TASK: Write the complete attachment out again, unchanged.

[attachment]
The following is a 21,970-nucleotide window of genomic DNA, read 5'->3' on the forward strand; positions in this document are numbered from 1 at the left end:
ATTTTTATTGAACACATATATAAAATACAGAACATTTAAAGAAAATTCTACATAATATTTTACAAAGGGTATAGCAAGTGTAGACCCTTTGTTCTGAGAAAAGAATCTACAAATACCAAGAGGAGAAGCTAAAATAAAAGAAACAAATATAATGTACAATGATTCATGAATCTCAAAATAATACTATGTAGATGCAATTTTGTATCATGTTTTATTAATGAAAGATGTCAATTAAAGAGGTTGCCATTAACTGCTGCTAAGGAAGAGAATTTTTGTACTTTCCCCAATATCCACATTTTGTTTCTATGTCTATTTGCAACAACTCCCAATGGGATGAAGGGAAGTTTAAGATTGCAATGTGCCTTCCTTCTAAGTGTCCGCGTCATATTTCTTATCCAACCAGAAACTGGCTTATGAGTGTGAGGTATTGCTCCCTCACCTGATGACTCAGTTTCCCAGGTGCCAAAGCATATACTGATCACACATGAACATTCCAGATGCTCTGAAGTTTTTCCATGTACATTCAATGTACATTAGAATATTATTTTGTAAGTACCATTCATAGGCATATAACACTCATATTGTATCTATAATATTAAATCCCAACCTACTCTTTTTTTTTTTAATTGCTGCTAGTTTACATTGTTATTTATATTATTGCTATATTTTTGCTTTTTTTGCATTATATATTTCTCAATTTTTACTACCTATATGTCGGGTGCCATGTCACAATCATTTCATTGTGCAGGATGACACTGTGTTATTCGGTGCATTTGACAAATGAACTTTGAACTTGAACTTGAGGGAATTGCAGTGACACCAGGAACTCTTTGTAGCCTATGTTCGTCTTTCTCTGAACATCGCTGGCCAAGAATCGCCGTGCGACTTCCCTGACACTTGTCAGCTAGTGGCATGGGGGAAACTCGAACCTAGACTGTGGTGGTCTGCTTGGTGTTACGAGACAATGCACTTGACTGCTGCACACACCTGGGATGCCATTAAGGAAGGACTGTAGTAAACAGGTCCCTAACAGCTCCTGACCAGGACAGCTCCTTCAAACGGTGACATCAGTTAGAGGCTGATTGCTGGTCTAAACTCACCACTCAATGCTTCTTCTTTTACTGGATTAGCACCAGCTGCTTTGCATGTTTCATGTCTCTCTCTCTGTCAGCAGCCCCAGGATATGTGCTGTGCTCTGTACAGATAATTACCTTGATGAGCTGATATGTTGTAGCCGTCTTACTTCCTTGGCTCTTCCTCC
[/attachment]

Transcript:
The following is a 21,970-nucleotide window of genomic DNA, read 5'->3' on the forward strand; positions in this document are numbered from 1 at the left end:
ATTTTTATTGAACACATATATAAAATACAGAACATTTAAAGAAAATTCTACATAATATTTTACAAAGGGTATAGCAAGTGTAGACCCTTTGTTCTGAGAAAAGAATCTACAAATACCAAGAGGAGAAGCTAAAATAAAAGAAACAAATATAATGTACAATGATTCATGAATCTCAAAATAATACTATGTAGATGCAATTTTGTATCATGTTTTATTAATGAAAGATGTCAATTAAAGAGGTTGCCATTAACTGCTGCTAAGGAAGAGAATTTTTGTACTTTCCCCAATATCCACATTTTGTTTCTATGTCTATTTGCAACAACTCCCAATGGGATGAAGGGAAGTTTAAGATTGCAATGTGCCTTCCTTCTAAGTGTCCGCGTCATATTTCTTATCCAACCAGAAACTGGCTTATGAGTGTGAGGTATTGCTCCCTCACCTGATGACTCAGTTTCCCAGGTGCCAAAGCATATACTGATCACACATGAACATTCCAGATGCTCTGAAGTTTTTCCATGTACATTCAATGTACATTAGAATATTATTTTGTAAGTACCATTCATAGGCATATAACACTCATATTGTATCTATAATATTAAATCCCAACCTACTCTTTTTTTTTTTAATTGCTGCTAGTTTACATTGTTATTTATATTATTGCTATATTTTTGCTTTTTTTGCATTATATATTTCTCAATTTTTACTACCTATATGTCGGGTGCCATGTCACAATCATTTCATTGTGCAGGATGACACTGTGTTATTCGGTGCATTTGACAAATGAACTTTGAACTTGAACTTGAGGGAATTGCAGTGACACCAGGAACTCTTTGTAGCCTATGTTCGTCTTTCTCTGAACATCGCTGGCCAAGAATCGCCGTGCGACTTCCCTGACACTTGTCAGCTAGTGGCATGGGGGAAACTCGAACCTAGACTGTGGTGGTCTGCTTGGTGTTACGAGACAATGCACTTGACTGCTGCACACACCTGGGATGCCATTAAGGAAGGACTGTAGTAAACAGGTCCCTAACAGCTCCTGACCAGGACAGCTCCTTCAAACGGTGACATCAGTTAGAGGCTGATTGCTGGTCTAAACTCACCACTCAATGCTTCTTCTTTTACTGGATTAGCACCAGCTGCTTTGCATGTTTCATGTCTCTCTCTCTGTCAGCAGCCCCAGGATATGTGCTGTGCTCTGTACAGATAATTACCTTGATGAGCTGATATGTTGTAGCCGTCTTACTTCCTTGGCTCTTCCTCC